Materials and Methods



A cross-sectional study with participants recruited from Medicine Department (outpatients and inpatients) of Guru Gobind Singh Hospital attached to Guru Gobind Singh Medical College, Faridkot was designed. Subjects in the age group of 30-80 years, having Dys with or without HT or coronary artery disease (CAD), were enrolled during a period of 3 months. A patient was diagnosed dyslipidemic according to NCEP-ATP III criteria as below: [6] Total cholesterol (TC) >240 mg/dl or low density lipoprotein-cholesterol (LDL-C) >160 mg/dl or high density lipoproteins cholesterol (HDL-C) <40 mg/dl (male) or <50 mg/dl (female) or triglycerides (TGs) >200 mg/dl.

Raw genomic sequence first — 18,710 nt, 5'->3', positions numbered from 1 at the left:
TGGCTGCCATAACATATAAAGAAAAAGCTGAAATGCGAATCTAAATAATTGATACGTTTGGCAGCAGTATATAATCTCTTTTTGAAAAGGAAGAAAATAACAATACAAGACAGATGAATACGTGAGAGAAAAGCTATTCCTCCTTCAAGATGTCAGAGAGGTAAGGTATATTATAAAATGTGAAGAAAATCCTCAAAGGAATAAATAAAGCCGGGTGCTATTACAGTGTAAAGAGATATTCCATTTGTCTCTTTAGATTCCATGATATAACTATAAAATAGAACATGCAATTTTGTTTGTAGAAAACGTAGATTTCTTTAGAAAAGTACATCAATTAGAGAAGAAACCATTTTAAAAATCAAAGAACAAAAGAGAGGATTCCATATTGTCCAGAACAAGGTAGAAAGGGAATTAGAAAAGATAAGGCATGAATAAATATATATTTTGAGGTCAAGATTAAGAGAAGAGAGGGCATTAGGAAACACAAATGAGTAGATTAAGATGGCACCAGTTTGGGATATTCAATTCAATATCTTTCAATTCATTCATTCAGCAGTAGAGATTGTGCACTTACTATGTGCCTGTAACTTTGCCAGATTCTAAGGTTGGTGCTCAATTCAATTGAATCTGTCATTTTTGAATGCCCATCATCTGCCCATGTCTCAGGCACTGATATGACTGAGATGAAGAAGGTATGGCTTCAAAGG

Nursing mothers or pregnant subjects, or subjects having hepatitis or cirrhosis of the liver, bronchial asthma, HIV, tuberculosis, chronic inflammatory disease, thyroid disorders, diabetes mellitus, renal failure or on corticosteroids, oral contraceptive pills, hormonal replacement therapy, alcoholism, tobacco chewing or smoking were excluded from the study. A total of 88 out of 100 individuals with Dys underwent physical examination and ultrasonography of the carotid arteries. We excluded 12 individuals who didn't fit the inclusion criteria. All individuals underwent a detailed medical history by a standardized questionnaire to obtain information about current and past medication(s) use, presence of CVDs (HT, CAD, stroke, TIA, etc.) and habits of smoking and alcohol. Patients underwent general physical examination including measurement of waist circumference (WC), Hip circumference (HC) and systemic blood pressure of both arms (systolic and diastolic, taken by a sphygmomanometer). Under aseptic conditions venous blood was collected after overnight fasting for lipid profile, serum glucose, blood urea, serum creatinine and other tests [Figure 1]. All the B-mode ultrasonographic measurements of common carotid arteries (CCAs) and internal carotid arteries were performed by a single blinded expert reader. The Institutional Ethical Committee approved the protocol, and all the subjects gave written informed consent before participating in the study.{Figure 1}